Wednesday, January 25, 2017

Popular Culture and Mass Attitude: The Women's March.

It is Saturday 21st January; and as I was keenly watching the Women’s March unfolds, I slowly realize that pop culture is one of USA’s strong indicators of the culture and identity of masses. That revolution seemed totally “pop cultured” if I can say that; Signs were mostly based on popular culture references, quoting famous movie characters, female empowering movie lines, song lyrics and so on.
The March showed that pop culture can influence not only the culture but also the political thinking and action of masses. Slogan such as “Ovaries Before Brovaries” and “Uteruses Before Duderuses” from the comedy Parks and Recreation; “Female are strong as Hell” from the “Unbreakable Kimmy Schmidt” and references from Beyoncé, Cher, and Janet Jackson could be seen everywhere.

I do not totally think that consuming pop culture and referring to it, is political in itself, but it was clear that pop culture had provided to those women across the country, the language they needed to express their anger, frustration and grievances. They told us that as much as pop culture can be used to escape from the realities and sometimes cruelties of actual politics, it can as well be used as a way to raise voices at the people in charge of policies, and somehow be heard.

If popular culture is such a huge factor of masses identity, it means that people are what they watch, what the listen to and what they read. Pop culture takes then, a communal aspect. People use it not only to show their own identities but also the community culture. They consume pop culture and pop culture binds them together as a mass, meaning “if you understand the popular culture references we are using, then you can be part of the club”.

But it doesn’t matter if the use of pop culture against politics is a good thing or not. The fact is that in this era, it is something we cannot avoid. It is here to stay for a long period of time. It will be aired on media outlets, it will be discussed on the internet and become a trend, and obviously it will be replicated into thousands of memes. We can see that just by  taking example from The Women’s March. Popular culture is what masses looks like now. It is what masses are identifying with.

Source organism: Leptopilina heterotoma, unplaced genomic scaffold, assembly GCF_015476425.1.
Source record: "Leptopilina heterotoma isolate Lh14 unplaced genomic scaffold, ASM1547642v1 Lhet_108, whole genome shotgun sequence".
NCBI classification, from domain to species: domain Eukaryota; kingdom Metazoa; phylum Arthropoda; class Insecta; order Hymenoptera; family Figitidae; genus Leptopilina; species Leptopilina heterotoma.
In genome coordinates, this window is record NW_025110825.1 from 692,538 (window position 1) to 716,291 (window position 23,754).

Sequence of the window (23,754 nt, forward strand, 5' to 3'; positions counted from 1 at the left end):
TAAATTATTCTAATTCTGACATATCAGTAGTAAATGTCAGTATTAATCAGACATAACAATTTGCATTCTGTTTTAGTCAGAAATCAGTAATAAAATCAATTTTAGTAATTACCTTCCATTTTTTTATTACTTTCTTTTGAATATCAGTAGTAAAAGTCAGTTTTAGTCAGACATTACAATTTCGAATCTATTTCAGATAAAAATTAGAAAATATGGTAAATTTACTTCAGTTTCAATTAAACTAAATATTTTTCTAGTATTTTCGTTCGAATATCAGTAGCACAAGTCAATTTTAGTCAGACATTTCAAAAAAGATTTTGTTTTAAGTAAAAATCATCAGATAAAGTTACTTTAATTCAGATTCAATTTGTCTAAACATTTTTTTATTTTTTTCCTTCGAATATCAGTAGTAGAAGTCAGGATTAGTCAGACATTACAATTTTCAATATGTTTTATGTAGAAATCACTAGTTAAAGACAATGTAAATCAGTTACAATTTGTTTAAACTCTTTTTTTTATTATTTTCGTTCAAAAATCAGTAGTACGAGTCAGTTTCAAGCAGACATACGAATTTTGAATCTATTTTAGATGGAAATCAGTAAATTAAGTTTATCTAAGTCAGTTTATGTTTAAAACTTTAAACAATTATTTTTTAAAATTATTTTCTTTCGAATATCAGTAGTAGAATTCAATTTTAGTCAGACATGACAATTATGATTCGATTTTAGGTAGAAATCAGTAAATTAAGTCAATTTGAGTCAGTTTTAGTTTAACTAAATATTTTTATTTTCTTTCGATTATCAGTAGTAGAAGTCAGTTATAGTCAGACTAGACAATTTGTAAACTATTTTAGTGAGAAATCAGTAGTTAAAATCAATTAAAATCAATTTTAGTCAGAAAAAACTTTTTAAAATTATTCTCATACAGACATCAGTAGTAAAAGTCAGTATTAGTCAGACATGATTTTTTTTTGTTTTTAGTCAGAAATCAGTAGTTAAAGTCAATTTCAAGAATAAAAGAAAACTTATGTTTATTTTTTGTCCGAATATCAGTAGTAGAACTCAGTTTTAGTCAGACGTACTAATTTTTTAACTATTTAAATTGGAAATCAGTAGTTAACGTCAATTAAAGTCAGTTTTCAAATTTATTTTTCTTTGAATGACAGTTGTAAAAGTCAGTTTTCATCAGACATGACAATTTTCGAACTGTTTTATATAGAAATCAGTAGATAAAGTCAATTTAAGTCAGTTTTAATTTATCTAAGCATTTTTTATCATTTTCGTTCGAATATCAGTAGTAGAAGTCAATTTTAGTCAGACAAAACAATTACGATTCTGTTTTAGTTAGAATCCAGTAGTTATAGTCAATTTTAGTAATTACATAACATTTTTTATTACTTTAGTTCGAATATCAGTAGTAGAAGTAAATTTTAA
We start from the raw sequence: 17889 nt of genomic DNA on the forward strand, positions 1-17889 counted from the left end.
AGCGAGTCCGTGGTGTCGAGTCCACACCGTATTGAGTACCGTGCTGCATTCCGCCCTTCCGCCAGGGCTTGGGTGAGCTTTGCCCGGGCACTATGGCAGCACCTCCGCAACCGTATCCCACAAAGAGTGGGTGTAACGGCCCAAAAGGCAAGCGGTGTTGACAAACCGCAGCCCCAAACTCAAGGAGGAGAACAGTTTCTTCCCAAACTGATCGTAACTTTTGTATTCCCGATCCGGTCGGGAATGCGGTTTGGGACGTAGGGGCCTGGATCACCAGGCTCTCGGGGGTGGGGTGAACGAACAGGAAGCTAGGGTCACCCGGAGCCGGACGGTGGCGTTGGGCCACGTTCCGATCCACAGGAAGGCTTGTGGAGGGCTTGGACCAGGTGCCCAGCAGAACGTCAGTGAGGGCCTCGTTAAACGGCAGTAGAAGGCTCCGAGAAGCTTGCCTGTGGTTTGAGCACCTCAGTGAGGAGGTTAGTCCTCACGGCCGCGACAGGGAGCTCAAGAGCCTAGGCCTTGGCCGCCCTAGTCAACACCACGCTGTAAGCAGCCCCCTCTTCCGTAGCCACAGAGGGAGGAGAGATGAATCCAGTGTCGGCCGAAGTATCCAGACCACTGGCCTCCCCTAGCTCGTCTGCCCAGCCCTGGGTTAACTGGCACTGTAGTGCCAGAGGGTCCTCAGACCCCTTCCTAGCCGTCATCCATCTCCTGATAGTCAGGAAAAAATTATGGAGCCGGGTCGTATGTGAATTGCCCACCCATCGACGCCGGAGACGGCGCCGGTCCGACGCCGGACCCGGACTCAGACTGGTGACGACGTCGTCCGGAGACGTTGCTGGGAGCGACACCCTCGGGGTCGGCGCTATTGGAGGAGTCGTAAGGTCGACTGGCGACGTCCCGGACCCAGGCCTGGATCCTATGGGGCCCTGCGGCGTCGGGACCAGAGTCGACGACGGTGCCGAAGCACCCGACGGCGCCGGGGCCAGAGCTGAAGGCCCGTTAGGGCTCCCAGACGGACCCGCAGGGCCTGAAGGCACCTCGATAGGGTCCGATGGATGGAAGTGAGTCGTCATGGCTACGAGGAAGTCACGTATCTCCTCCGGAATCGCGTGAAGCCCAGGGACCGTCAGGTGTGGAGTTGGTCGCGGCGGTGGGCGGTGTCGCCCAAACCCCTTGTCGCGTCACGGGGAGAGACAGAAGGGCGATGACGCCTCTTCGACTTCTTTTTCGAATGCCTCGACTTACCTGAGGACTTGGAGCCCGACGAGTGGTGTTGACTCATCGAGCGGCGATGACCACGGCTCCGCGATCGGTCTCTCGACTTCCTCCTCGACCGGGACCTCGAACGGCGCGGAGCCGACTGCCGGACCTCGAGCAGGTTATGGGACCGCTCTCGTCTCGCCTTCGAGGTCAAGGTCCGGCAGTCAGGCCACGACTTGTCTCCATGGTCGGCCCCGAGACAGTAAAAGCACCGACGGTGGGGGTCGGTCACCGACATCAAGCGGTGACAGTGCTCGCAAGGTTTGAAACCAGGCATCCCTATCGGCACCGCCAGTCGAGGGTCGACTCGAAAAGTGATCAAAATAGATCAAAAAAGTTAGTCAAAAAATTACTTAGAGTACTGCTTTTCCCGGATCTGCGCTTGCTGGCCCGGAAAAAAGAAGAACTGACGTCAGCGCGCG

Discussion questions

Seeing the impact that pop culture has, what can the people who make and sell popular culture change or improve?
Can pop culture celebrities use their fame to make a difference?


  1. Your insights on this issue are impressive Thesia. Pop culture has a huge impact on people, and I believe the pop culture industry can direct a lot of our basic human values. For instance, in an episode of "Friends", Joey was smoking and the other characters chided him about it, demonstrating to their young audience that smoking isn't OK. "Friends" had a huge fanbase, and these fans often mirrored what they saw on this show. I was impressed that the producers chose to influence their audience against smoking. On the other hand, in one conversation on the same program, the subject of sex and dating came up. One of the characters was surprised that the dating couple had been on three dates and hadn't had sex yet. It was said in such a way that made the viewer think that having sex early in a dating relationship was normal, and that a person would be considered weird if they didn't engage in it by the third date. Celebrities have been used in commercials to influence the public to treat animals humanely, read to their children and to use a particular body lotion. From these examples, it is my opinion that so much of what we see on the screen can be used to influence viewers, and that celebrities can do a great to deal in making a difference in the world.